Friday, May 02, 2014
prepare to repel invaders
The English must be getting desperate for new territory.
And that understandable. If Scotland votes to go its own way on 18 September, the not-so-United Kingdom will lose almost one-third of its area.
And who knows where that will leave the Union flag? The one that incorporates the crosses of three national saints: Patrick (Ireland), Andrew (Scotland), and George (England).
Sounds like the start of joke, doesn't it? An Irishman, a Scot, and an Englishman sat down to design a flag.
The result, of course, is one of the most recognizable of national banners. Except for the people who insist on calling it the English flag. British, please.
Even our favorite British blogger boffin, Gary Denness, stuck his pen into an ancillary tussle. Whether good St. George should have his own national holiday. (Cry God for Harry, England, and Saint Willy) With tongue deeply embedded, Gary suggests that Shakespeare would be a better pick for an English patron saint. Me? I would hold out for the Venerable Bede.
I suspect the Scots will come to their senses and see that they have a far greater -- and better --place in the world as a united nation, rather than going it alone. My preference, of course, would be for a United Republic. But, all of the current William-worship, will probably pull the Windsor chestnuts out of the fire.
So, what was I talking about? Oh, yes. The English flag. The real one. The white one with the red cross. The one we usually see being waved by English football hooligans in France just before they trounce some poor Frenchman.
Last November I told you that I had been searching for a way to climb up to an outcropping of rocks at the west end of Melaque's beach. (steve -- sometimes in mexico) Someone climbs up there now and then, and strings up a celebratory memento -- pennants or flags. But I have not figured out where to scale the hill.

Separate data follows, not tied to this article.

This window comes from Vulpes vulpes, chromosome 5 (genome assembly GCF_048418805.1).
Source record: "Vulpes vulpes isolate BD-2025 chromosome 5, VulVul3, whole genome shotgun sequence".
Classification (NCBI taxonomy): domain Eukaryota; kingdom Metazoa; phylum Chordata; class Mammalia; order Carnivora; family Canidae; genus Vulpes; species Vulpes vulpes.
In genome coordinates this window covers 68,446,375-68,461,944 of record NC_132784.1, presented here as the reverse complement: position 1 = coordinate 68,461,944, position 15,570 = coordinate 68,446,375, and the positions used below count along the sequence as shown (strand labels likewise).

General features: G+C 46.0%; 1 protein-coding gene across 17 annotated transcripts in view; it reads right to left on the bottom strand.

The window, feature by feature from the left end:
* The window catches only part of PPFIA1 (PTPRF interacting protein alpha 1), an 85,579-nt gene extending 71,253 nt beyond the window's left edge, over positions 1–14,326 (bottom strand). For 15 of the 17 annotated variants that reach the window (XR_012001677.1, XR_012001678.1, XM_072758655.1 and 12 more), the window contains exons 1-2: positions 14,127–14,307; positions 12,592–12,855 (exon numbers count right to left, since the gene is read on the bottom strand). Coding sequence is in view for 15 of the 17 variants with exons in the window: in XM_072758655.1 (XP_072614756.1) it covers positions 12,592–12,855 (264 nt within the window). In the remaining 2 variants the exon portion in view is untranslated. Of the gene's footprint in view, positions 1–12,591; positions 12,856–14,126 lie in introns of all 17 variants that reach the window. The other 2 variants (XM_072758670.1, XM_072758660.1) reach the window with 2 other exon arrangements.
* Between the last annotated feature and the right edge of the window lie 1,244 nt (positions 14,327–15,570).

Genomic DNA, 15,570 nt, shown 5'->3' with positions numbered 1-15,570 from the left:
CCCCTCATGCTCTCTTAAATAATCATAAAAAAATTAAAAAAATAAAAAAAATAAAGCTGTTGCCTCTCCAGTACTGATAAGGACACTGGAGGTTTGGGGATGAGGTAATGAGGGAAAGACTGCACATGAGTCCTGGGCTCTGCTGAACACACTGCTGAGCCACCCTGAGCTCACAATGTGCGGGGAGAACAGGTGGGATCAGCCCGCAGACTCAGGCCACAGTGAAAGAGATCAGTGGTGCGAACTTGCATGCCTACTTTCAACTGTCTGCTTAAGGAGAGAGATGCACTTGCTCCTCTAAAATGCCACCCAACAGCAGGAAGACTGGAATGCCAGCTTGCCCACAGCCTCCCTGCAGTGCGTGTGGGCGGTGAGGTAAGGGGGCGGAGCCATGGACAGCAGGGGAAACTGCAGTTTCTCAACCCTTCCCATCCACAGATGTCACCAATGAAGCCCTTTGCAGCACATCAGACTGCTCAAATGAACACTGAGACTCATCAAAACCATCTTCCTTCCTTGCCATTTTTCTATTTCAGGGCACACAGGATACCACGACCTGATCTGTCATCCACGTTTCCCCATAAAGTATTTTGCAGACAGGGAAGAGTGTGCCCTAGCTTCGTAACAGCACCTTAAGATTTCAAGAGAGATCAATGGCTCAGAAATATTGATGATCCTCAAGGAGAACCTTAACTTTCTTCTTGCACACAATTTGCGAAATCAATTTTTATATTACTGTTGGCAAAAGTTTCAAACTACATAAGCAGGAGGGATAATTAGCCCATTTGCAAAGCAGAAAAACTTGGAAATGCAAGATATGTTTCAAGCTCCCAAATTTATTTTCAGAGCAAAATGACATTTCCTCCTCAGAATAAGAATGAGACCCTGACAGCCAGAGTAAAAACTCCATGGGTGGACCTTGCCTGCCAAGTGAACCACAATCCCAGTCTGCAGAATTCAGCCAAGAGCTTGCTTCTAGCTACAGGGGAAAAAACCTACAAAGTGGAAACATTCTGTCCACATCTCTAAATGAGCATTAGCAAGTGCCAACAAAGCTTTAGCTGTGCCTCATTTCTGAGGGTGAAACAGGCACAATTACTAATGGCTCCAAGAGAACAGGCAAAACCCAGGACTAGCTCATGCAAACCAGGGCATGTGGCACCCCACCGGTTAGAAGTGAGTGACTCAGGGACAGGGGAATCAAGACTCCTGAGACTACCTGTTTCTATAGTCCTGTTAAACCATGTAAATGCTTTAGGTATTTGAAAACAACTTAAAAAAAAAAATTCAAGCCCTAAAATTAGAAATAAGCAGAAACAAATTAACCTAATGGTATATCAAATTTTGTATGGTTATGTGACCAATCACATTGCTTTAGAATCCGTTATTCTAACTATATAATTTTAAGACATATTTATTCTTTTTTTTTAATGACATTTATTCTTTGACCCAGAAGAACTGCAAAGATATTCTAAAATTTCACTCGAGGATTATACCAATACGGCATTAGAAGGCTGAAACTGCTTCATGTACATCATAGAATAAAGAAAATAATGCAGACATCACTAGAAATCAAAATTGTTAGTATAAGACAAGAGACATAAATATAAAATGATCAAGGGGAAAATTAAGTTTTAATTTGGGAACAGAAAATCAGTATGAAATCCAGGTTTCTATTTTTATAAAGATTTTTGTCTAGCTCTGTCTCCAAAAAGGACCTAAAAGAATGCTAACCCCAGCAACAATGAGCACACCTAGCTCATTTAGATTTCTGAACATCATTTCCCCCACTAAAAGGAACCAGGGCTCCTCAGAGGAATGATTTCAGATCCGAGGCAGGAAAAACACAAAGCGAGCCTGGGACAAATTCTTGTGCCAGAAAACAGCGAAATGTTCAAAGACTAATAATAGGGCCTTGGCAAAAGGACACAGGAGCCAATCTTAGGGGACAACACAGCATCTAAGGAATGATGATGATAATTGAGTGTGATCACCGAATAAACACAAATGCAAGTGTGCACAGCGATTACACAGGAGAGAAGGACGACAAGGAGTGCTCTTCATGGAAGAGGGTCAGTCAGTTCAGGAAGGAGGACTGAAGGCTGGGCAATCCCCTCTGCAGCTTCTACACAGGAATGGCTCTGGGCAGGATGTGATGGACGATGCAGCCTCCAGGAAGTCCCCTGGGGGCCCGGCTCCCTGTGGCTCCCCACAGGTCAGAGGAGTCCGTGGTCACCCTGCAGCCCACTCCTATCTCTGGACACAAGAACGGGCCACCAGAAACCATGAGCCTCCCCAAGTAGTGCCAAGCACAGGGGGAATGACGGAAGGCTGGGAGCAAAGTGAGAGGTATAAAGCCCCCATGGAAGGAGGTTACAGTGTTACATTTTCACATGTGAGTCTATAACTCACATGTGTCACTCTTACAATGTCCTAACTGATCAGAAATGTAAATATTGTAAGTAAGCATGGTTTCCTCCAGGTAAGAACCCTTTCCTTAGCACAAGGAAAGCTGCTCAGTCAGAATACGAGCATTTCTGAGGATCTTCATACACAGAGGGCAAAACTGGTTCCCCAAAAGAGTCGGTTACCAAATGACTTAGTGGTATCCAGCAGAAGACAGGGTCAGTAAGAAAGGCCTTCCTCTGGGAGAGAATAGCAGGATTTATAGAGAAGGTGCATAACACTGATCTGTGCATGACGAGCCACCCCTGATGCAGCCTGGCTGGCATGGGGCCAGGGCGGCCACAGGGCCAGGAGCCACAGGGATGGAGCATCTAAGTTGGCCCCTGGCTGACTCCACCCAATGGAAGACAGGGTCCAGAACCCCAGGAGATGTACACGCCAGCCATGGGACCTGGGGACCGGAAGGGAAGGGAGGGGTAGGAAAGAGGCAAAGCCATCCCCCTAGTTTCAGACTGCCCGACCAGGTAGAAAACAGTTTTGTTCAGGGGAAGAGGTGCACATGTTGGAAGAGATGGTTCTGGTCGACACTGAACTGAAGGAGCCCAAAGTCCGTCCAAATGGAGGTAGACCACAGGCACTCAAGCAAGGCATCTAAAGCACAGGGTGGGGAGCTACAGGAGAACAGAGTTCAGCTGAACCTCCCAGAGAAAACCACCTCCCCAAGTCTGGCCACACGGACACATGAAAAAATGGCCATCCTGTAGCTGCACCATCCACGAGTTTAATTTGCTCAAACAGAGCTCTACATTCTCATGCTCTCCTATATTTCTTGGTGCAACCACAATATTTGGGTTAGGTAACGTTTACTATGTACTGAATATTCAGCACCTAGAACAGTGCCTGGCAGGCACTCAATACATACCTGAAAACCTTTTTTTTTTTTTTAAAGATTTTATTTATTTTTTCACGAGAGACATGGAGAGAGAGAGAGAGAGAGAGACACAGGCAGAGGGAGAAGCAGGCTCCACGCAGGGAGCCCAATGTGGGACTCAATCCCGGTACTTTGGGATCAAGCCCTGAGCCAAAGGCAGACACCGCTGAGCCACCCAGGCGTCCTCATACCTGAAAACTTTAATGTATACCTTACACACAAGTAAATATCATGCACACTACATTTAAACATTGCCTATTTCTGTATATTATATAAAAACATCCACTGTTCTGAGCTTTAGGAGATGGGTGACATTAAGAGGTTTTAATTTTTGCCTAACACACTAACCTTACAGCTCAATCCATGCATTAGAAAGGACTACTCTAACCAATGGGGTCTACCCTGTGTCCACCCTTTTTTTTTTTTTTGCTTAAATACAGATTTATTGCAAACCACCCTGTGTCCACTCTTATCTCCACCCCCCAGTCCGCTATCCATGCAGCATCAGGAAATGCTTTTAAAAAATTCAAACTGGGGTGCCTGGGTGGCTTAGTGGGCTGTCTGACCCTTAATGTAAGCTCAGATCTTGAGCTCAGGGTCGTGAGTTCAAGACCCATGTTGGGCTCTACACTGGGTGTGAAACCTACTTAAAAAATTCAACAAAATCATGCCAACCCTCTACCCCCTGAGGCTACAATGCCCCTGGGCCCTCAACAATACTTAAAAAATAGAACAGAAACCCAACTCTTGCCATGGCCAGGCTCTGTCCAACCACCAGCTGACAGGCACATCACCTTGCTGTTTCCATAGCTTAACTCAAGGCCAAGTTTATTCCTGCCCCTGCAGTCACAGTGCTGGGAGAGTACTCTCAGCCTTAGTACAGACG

When Darrel was here, we noticed something new. A larger flag. And a quite familiar one. Yup. The cross of Saint George. At the top of this post.
It sounded as good as any clue offered by Agatha Christie. So, I rounded up the usual English suspects in our small village. To no avail. They had no idea who dun it. And, as a result, had no idea how to find the rocks.
The flag is still there. But none the better for wear.
The perched turkey vulture adds an appropriate soupçon of foreboding.
Having felt taunted for long enough, I headed up the hill. I laughed when I first read that Theodore Roosevelt scaled Mont Blanc one morning on his honeymoon wearing tweeds and sturdy boots.
My getup was not much better. I was outfitted in my go-to-town outfit. Tommy Bahama shirt. Dockers khakis. Street shoes. Not the usual climbing garb in this weather.
I scrambled up a trail that looked as if it was cut by rainy season streams and a family of coatimundis. Surprisingly, I made it up the hill far enough to realize that the jungle still obscured my goal. I racked it up to a successful reconnaissance in force.
The best aspect of this little encounter is that my goal is still out there. Or, up there. It is something else to do before I end up shuffling my little stack of greeting cards in a rest home.
And if there are any Englishmen hanging around up there, the Mexicans may need to dig up Porfirio Diaz to repel the invaders -- as he did at Puebla.
But that is a story for -- oh, say, three days from now.